Links and attachments: Sussex Police will only ever link you to secure web-sites we trust. We will only send you attachments where we believe it is absolutely necessary.
Message Sent By
Tabitha Baker (Police, Prevention Support and Engagement Officer, Sussex)
Police are currently appealing for witnesses following a number of insecure vehicles being targeted over the Bank Holiday Weekend in Willingdon.
Incidents have occurred between Monday 28th May 2018 22:00 to Tuesday 29th May 2018 0400.
Among the areas targets were Downs Valley Road, Anderida Road and Park Croft.
Officers would like to speak to anyone who was or heard anything suspicious or who may have information concerning who was responsible.
Majority of this type of crime is opportunist and occurs when valuables have been left on view or the vehicle left insecure. Please ensure you secure all windows, including sun roofs. Take valuables with you or lock them out of view. For further crime prevention advice please visit our website.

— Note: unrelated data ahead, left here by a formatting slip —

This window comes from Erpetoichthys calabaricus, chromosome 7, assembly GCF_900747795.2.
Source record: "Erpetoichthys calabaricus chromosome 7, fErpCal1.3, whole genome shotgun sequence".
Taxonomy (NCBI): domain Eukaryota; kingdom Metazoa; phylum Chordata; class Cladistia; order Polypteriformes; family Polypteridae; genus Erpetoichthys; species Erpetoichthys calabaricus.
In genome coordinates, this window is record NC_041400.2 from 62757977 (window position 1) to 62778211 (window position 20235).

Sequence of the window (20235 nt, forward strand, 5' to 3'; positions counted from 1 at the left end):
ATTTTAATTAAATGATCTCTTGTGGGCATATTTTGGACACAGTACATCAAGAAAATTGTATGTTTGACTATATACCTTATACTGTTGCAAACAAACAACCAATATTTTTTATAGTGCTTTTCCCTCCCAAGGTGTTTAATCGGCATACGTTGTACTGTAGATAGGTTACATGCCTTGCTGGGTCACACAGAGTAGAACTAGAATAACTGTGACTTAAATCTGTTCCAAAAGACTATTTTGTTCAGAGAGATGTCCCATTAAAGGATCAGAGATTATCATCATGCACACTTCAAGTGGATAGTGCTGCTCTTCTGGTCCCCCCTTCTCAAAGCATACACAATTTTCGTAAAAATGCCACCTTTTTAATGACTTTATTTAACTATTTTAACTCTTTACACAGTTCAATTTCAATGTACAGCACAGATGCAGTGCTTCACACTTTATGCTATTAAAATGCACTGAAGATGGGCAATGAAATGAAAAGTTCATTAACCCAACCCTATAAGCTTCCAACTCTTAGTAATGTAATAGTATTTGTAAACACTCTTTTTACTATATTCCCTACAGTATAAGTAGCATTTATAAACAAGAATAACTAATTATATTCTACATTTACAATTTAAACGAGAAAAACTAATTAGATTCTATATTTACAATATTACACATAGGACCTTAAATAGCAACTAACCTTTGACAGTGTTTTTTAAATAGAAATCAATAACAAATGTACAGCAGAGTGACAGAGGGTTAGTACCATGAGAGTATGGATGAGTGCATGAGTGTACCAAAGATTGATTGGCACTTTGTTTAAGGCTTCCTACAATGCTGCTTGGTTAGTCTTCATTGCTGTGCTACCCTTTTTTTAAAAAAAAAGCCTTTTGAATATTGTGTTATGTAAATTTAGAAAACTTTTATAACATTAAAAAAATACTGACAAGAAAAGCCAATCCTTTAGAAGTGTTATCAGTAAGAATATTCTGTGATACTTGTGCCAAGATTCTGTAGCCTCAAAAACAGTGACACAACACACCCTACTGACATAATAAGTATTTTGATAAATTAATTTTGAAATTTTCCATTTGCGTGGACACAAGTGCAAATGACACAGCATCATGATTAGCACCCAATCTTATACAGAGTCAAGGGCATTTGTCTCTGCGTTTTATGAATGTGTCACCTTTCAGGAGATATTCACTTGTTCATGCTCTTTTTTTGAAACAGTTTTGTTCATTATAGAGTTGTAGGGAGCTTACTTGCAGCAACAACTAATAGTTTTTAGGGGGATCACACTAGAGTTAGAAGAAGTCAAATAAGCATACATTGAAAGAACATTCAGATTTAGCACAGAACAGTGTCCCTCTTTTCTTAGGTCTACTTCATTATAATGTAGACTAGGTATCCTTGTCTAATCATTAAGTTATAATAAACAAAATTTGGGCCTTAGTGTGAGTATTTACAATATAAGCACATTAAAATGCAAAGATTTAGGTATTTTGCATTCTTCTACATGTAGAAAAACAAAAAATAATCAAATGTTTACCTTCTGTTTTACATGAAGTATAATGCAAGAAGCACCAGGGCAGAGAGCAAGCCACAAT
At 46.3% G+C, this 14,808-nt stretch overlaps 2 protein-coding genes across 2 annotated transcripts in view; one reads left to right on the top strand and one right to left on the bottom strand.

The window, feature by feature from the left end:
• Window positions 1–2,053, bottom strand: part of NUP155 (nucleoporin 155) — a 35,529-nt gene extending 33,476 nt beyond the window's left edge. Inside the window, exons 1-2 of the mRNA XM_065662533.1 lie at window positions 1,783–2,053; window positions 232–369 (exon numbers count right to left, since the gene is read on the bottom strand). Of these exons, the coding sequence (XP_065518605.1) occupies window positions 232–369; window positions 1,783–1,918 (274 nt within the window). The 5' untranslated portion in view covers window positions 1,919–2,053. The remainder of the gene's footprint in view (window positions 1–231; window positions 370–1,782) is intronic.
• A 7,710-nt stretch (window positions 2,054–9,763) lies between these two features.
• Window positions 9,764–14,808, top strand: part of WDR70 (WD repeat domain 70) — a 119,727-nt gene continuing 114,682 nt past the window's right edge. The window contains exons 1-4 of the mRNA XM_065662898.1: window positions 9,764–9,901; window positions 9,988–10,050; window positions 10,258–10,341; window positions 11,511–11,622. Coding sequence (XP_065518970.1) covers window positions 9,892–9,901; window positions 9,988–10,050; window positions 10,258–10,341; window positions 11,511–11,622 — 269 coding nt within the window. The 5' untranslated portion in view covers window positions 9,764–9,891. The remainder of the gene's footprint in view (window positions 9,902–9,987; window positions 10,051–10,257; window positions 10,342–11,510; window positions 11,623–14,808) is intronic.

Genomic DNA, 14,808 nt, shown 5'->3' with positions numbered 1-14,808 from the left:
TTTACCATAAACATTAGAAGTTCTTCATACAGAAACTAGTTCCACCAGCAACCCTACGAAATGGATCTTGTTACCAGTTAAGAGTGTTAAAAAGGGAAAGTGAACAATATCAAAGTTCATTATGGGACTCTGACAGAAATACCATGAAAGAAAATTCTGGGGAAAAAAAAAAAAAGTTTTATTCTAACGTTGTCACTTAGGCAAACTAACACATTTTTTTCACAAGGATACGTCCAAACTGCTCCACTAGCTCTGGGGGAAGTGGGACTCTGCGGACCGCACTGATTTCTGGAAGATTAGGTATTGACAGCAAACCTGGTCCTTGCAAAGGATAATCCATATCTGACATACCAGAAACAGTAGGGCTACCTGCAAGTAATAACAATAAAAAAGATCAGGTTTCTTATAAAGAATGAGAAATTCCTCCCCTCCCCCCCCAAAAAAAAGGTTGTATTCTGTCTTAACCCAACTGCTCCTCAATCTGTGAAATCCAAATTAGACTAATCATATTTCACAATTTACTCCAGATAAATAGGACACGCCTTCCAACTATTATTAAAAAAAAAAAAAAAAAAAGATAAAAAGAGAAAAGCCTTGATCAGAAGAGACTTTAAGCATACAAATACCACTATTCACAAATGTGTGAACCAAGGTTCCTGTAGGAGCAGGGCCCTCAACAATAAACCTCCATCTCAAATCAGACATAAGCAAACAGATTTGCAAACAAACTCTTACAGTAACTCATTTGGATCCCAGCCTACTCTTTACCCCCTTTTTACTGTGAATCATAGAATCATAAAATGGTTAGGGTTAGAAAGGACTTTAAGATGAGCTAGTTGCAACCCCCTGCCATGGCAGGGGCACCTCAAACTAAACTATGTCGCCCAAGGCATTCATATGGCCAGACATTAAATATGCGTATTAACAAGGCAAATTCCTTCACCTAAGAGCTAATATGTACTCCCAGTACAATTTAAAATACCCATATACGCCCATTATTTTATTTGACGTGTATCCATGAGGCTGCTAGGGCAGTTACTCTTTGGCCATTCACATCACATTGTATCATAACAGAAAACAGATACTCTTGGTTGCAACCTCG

Anyone with information is urged to contact Sussex police Online, or by phoning 101, quoting serial 313 29/05/2018.
We have had a number of vehicle breaks and theft from vehicles over the last couple of days in the East Dean & Friston areas. Please be on your guard: make sure you keep your vehicle locked and do not leave anything valuable inside your vehicle.If you saw or heard anything, or have any information about the below incident please contact us online, email us at email@example.com or call 101, quoting the reference number provided.Alternatively you can contact the independent charity Crimestoppers, anonymously, on 0800 555 111, or online at www.crimestoppers-uk.org
On Tuesday (12 December), a house was broken into on Eastbourne Road in Willingdon, Eastbourne, but nothing was taken. (Ref: 1147 – 12/12).